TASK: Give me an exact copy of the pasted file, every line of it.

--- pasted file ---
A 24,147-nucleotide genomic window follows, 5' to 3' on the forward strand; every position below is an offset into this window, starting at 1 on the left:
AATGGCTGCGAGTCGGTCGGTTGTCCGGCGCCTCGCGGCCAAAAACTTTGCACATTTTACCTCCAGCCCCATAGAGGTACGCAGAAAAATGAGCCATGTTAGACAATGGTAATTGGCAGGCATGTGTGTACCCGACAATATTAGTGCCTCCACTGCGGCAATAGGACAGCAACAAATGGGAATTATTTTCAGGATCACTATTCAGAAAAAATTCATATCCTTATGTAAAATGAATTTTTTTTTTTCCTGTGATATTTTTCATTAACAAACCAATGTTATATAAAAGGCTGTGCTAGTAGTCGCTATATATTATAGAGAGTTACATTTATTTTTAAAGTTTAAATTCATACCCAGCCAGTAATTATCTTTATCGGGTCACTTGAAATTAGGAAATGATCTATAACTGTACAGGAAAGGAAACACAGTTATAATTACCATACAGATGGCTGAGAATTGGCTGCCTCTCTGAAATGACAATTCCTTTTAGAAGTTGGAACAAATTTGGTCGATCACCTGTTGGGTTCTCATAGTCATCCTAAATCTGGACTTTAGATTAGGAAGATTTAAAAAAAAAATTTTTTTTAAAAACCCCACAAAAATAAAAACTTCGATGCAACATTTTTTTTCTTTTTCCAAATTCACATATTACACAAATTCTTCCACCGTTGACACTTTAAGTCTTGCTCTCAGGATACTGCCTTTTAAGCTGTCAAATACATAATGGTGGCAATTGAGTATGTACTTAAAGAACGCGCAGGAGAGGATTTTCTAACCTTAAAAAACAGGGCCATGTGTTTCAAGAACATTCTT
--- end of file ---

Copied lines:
A 24,147-nucleotide genomic window follows, 5' to 3' on the forward strand; every position below is an offset into this window, starting at 1 on the left:
AATGGCTGCGAGTCGGTCGGTTGTCCGGCGCCTCGCGGCCAAAAACTTTGCACATTTTACCTCCAGCCCCATAGAGGTACGCAGAAAAATGAGCCATGTTAGACAATGGTAATTGGCAGGCATGTGTGTACCCGACAATATTAGTGCCTCCACTGCGGCAATAGGACAGCAACAAATGGGAATTATTTTCAGGATCACTATTCAGAAAAAATTCATATCCTTATGTAAAATGAATTTTTTTTTTTCCTGTGATATTTTTCATTAACAAACCAATGTTATATAAAAGGCTGTGCTAGTAGTCGCTATATATTATAGAGAGTTACATTTATTTTTAAAGTTTAAATTCATACCCAGCCAGTAATTATCTTTATCGGGTCACTTGAAATTAGGAAATGATCTATAACTGTACAGGAAAGGAAACACAGTTATAATTACCATACAGATGGCTGAGAATTGGCTGCCTCTCTGAAATGACAATTCCTTTTAGAAGTTGGAACAAATTTGGTCGATCACCTGTTGGGTTCTCATAGTCATCCTAAATCTGGACTTTAGATTAGGAAGATTTAAAAAAAAAATTTTTTTTAAAAACCCCACAAAAATAAAAACTTCGATGCAACATTTTTTTTCTTTTTCCAAATTCACATATTACACAAATTCTTCCACCGTTGACACTTTAAGTCTTGCTCTCAGGATACTGCCTTTTAAGCTGTCAAATACATAATGGTGGCAATTGAGTATGTACTTAAAGAACGCGCAGGAGAGGATTTTCTAACCTTAAAAAACAGGGCCATGTGTTTCAAGAACATTCTT